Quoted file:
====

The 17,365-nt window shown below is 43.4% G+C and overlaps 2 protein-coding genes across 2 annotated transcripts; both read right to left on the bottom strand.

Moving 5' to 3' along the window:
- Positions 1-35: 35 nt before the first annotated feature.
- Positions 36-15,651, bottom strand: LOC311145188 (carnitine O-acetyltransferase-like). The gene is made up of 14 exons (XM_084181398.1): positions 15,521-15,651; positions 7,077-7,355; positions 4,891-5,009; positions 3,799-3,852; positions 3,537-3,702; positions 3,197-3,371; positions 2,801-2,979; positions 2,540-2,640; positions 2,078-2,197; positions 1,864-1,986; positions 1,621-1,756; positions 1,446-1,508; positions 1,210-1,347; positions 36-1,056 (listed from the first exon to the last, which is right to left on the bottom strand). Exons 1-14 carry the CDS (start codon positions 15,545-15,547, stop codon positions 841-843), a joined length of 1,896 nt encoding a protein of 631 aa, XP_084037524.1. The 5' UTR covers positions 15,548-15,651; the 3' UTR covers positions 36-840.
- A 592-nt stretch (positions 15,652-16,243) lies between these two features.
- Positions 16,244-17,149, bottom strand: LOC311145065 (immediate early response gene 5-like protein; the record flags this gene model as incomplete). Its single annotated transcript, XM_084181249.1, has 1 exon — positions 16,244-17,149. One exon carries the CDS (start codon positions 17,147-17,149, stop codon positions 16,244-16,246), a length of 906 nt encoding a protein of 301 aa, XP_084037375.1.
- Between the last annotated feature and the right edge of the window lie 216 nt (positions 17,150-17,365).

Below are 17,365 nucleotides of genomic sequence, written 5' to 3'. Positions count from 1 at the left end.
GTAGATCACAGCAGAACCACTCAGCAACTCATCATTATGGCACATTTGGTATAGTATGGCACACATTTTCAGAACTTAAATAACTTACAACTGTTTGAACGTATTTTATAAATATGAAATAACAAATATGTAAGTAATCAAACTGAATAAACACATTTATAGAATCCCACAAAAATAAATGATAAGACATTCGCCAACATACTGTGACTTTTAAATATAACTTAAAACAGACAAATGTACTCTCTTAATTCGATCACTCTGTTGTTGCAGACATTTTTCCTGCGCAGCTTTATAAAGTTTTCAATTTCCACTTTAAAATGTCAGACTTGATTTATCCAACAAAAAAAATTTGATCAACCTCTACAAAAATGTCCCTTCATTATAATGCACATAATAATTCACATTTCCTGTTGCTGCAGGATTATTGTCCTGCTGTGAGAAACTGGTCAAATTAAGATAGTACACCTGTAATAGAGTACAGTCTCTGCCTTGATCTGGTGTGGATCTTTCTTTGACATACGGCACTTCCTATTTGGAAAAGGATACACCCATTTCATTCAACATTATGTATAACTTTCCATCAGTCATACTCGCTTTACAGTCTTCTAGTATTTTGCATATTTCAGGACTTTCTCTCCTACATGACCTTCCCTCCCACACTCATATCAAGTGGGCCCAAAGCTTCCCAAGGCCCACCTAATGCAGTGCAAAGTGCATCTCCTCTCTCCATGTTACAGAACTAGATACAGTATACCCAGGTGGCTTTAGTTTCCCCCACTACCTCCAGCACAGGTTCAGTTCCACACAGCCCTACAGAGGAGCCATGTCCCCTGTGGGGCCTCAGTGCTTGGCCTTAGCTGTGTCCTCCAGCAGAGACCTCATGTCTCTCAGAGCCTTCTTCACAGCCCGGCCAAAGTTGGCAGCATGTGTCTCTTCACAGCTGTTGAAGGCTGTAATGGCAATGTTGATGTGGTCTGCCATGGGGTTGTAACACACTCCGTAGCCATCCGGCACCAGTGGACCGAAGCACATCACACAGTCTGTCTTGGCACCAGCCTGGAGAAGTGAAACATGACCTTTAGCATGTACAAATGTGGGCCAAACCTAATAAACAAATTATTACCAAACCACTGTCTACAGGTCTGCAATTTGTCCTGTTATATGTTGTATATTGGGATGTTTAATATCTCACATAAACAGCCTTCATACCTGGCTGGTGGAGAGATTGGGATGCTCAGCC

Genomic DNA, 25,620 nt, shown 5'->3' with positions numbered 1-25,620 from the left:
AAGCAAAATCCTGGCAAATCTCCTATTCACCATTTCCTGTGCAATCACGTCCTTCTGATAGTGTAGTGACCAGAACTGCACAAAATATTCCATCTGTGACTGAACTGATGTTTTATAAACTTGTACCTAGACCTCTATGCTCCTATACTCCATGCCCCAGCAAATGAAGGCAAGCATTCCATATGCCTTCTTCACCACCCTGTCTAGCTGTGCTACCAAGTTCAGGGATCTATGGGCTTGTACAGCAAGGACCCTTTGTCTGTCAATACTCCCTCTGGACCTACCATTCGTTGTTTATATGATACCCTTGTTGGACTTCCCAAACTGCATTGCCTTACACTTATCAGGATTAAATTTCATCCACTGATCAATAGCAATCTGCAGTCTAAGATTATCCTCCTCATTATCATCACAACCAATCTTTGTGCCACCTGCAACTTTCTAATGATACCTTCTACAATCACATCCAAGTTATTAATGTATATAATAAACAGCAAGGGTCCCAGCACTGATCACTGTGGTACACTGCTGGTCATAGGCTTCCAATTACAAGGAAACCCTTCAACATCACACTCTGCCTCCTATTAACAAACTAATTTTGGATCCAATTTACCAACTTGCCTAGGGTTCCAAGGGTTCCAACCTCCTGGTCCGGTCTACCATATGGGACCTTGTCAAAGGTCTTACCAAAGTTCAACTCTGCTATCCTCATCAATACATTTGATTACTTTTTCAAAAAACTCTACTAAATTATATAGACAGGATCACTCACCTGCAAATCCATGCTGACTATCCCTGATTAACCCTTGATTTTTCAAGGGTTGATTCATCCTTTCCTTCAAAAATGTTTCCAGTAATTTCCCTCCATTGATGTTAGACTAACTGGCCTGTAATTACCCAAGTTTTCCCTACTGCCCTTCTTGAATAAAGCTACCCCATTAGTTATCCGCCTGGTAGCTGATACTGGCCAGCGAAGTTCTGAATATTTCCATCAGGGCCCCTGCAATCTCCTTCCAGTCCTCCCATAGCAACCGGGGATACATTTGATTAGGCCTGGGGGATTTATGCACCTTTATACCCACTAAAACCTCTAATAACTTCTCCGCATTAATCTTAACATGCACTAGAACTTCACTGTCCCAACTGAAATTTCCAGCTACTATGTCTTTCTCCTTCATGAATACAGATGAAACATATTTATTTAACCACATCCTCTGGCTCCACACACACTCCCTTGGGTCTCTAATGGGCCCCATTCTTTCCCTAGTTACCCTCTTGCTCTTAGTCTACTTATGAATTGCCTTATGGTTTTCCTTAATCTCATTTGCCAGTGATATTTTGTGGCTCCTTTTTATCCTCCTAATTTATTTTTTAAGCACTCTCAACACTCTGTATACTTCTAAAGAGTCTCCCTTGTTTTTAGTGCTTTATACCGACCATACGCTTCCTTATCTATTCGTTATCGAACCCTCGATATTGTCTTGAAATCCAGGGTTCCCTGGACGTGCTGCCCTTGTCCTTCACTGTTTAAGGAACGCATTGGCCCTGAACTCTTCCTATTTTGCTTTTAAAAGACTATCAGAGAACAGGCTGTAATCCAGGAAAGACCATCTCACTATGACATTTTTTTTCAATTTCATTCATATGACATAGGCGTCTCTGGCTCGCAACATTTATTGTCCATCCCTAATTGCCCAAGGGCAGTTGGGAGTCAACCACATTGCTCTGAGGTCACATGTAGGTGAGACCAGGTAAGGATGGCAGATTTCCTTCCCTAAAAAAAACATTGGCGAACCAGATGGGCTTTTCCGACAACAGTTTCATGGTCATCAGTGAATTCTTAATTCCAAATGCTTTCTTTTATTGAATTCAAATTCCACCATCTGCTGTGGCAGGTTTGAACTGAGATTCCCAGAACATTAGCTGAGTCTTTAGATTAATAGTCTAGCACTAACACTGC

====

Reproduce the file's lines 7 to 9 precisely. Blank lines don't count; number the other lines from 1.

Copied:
- Between the last annotated feature and the right edge of the window lie 216 nt (positions 17,150-17,365).

Below are 17,365 nucleotides of genomic sequence, written 5' to 3'. Positions count from 1 at the left end.
GTAGATCACAGCAGAACCACTCAGCAACTCATCATTATGGCACATTTGGTATAGTATGGCACACATTTTCAGAACTTAAATAACTTACAACTGTTTGAACGTATTTTATAAATATGAAATAACAAATATGTAAGTAATCAAACTGAATAAACACATTTATAGAATCCCACAAAAATAAATGATAAGACATTCGCCAACATACTGTGACTTTTAAATATAACTTAAAACAGACAAATGTACTCTCTTAATTCGATCACTCTGTTGTTGCAGACATTTTTCCTGCGCAGCTTTATAAAGTTTTCAATTTCCACTTTAAAATGTCAGACTTGATTTATCCAACAAAAAAAATTTGATCAACCTCTACAAAAATGTCCCTTCATTATAATGCACATAATAATTCACATTTCCTGTTGCTGCAGGATTATTGTCCTGCTGTGAGAAACTGGTCAAATTAAGATAGTACACCTGTAATAGAGTACAGTCTCTGCCTTGATCTGGTGTGGATCTTTCTTTGACATACGGCACTTCCTATTTGGAAAAGGATACACCCATTTCATTCAACATTATGTATAACTTTCCATCAGTCATACTCGCTTTACAGTCTTCTAGTATTTTGCATATTTCAGGACTTTCTCTCCTACATGACCTTCCCTCCCACACTCATATCAAGTGGGCCCAAAGCTTCCCAAGGCCCACCTAATGCAGTGCAAAGTGCATCTCCTCTCTCCATGTTACAGAACTAGATACAGTATACCCAGGTGGCTTTAGTTTCCCCCACTACCTCCAGCACAGGTTCAGTTCCACACAGCCCTACAGAGGAGCCATGTCCCCTGTGGGGCCTCAGTGCTTGGCCTTAGCTGTGTCCTCCAGCAGAGACCTCATGTCTCTCAGAGCCTTCTTCACAGCCCGGCCAAAGTTGGCAGCATGTGTCTCTTCACAGCTGTTGAAGGCTGTAATGGCAATGTTGATGTGGTCTGCCATGGGGTTGTAACACACTCCGTAGCCATCCGGCACCAGTGGACCGAAGCACATCACACAGTCTGTCTTGGCACCAGCCTGGAGAAGTGAAACATGACCTTTAGCATGTACAAATGTGGGCCAAACCTAATAAACAAATTATTACCAAACCACTGTCTACAGGTCTGCAATTTGTCCTGTTATATGTTGTATATTGGGATGTTTAATATCTCACATAAACAGCCTTCATACCTGGCTGGTGGAGAGATTGGGATGCTCAGCC